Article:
Some creative techniques were required to get a very rough Sattley gas engine running again
The pulley side of the main bearing cap was a very poorly homemade part, brazed up of a piece of pipe, two flat steel parts and the sloppy repouring of babbitt.
While visiting a fellow engine collector who lives just west of Wayazata, Minn., and has restored many of his gas engines, we got to talking about restorations and reading about some of the hard ones that have been done, such as the one described in Peter Rooke’s “The Rusty Rescue” articles in Gas Engine Magazine (December/January 2008 to April/May 2008). My friend said, “I have a Sattley that is almost that bad – just not that rusty.”
In need of some TLC
He wasn’t kidding. The flywheels on the Sattley were loose on the crankshaft and had worn away about 1/4 inch of the crankshaft metal. The rod bearing had gotten loose and spun into the connecting rod. This looked bad!
In addition, the pulley side main bearing cap was a poorly homemade part, brazed with a piece of pipe, two flat steel parts and possibly the worst repouring of babbitt I have ever seen. The head was freeze-cracked and repaired with a very poorly done braze (possibly by the man who did the bearing cap job). The cam and crank gears had chipped and broken teeth. The governor weights, which were in the water jacket, needed to be brazed back together. There was no sign of a magneto or any linkage to it. A steel pin protruded from the cam gear, and a piece of hacksaw blade bolted to a block served as a timer. An old tin lawn mower tank was fastened to the rotten wood skids and a copper line served as a fuel line. An old threaded bicycle inner tube stem had been made into a check valve in the fuel tank and brazed to the copper line.
My friend said, “If you want a real challenge, here it is!” I bought the Sattley and my friend said, “Let me know how you do on it.”
At home, a few phone calls for parts came up empty. I planned to buy a parts engine and put the two engines together to make one good one, but no such luck.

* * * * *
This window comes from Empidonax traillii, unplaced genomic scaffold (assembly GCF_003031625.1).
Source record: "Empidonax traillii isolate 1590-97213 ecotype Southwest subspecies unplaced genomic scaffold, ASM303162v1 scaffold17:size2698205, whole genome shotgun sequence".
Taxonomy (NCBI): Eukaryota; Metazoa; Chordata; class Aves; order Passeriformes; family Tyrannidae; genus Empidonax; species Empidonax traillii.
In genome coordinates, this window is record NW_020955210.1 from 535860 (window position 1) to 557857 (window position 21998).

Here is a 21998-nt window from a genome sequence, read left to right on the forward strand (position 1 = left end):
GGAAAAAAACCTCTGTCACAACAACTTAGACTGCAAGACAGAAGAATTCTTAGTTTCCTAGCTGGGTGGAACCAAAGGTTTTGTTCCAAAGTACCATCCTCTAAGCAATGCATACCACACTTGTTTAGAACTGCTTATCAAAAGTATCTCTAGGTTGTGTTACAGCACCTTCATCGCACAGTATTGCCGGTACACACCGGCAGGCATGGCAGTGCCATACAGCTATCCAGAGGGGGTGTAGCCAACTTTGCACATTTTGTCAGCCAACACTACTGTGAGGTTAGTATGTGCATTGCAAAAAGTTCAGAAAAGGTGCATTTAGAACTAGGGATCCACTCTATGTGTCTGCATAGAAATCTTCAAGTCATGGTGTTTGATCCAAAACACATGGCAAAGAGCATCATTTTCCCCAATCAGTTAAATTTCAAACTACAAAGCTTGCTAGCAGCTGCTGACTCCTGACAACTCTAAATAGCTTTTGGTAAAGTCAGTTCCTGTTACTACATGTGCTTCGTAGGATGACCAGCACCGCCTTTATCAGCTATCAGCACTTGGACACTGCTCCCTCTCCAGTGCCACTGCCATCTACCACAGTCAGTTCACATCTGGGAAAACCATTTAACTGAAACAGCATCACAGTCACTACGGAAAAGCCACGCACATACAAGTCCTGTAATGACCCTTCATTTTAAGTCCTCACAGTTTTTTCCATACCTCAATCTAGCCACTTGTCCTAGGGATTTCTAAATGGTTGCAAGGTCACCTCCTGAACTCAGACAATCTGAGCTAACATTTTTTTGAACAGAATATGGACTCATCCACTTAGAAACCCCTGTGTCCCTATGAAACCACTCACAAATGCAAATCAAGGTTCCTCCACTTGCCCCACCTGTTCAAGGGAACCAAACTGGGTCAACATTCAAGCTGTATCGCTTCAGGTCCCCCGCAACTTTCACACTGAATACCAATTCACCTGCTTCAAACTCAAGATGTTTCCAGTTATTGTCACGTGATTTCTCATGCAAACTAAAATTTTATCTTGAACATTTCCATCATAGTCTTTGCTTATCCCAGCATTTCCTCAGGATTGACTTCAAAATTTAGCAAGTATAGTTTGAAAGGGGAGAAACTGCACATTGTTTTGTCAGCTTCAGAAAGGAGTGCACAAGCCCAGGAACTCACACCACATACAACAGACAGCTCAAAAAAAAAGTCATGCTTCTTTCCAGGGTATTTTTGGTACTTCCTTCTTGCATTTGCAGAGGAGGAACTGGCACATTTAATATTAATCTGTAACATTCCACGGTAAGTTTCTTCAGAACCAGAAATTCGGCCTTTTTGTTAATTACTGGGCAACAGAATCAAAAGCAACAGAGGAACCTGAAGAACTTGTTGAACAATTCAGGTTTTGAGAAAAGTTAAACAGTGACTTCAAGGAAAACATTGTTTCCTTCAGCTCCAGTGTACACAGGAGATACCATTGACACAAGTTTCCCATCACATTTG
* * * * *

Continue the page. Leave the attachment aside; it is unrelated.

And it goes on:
I looked at the crankshaft for a while and decided to weld the area that was worn down. For several days, I made one welding pass in the morning along the shaft, starting at the keyway, and the same pass in the evening. Since this didn’t get the shaft too hot, it didn’t distort. However, it wasn’t straight to start with, so I straightened it by using chains, a 3-foot piece of railroad rail and a hydraulic jack. The crankshaft was then turned on the lathe and polished smooth.
I did not have a magneto and could not tell if the engine ever had one. There was no sign of any rods, levers or mounts, or anything on the round pushrod.
Because I was already welding the crankshaft, I decided to weld a 2-1/2-by-3/16-inch flat washer onto the pulley side of the crankshaft and use a 1970s Briggs & Stratton magneto flywheel. The engine has solid flywheels and the Briggs flywheel can be hidden inside the solid flywheel and not be noticed.
I put the Briggs magneto flywheel in the lathe, cut off the cooling fins and bored a 1-1/2-inch hole in the center to fit the Sattley crankshaft. I turned a flat face to the inside to fit the 2-1/2-by-
3/16-inch flat washer that mounts it on the crankshaft. The front side was also faced flat so it clears the main bearing cap and boss. When it is in proper time, I will drill, tap, bolt and pin it to the flat washer.
Brass rods, 3/8 inch in length, were chosen for the mount for the Briggs coil and automobile points. A 5/16-inch shoulder 1-1/4 inches long was turned on the lathe, threaded on one end, and drilled and tapped for No. 8 screws on the other end. The original Briggs points would not work so I used automobile distributor points from a 1970s Chrysler Six that I had lying around. This took some very careful measuring and fitting to get just right. Then, the bosses for the brass pins were cut into the engine block just ahead of and below the main bearing boss on the pulley side of the engine. Holes were drilled and tapped to accept the brass rods for the Briggs coil and Chrysler points. Two of the brass pins act as a distributor plate as in an automobile engine, and two mount the Briggs coil. The trick was to get the coil-points and flywheel into perfect synchronization so that a good spark occurs at the right time. When I have this correct, a steel roll pin will be used to eliminate any movement of the flywheel on the crank mounting.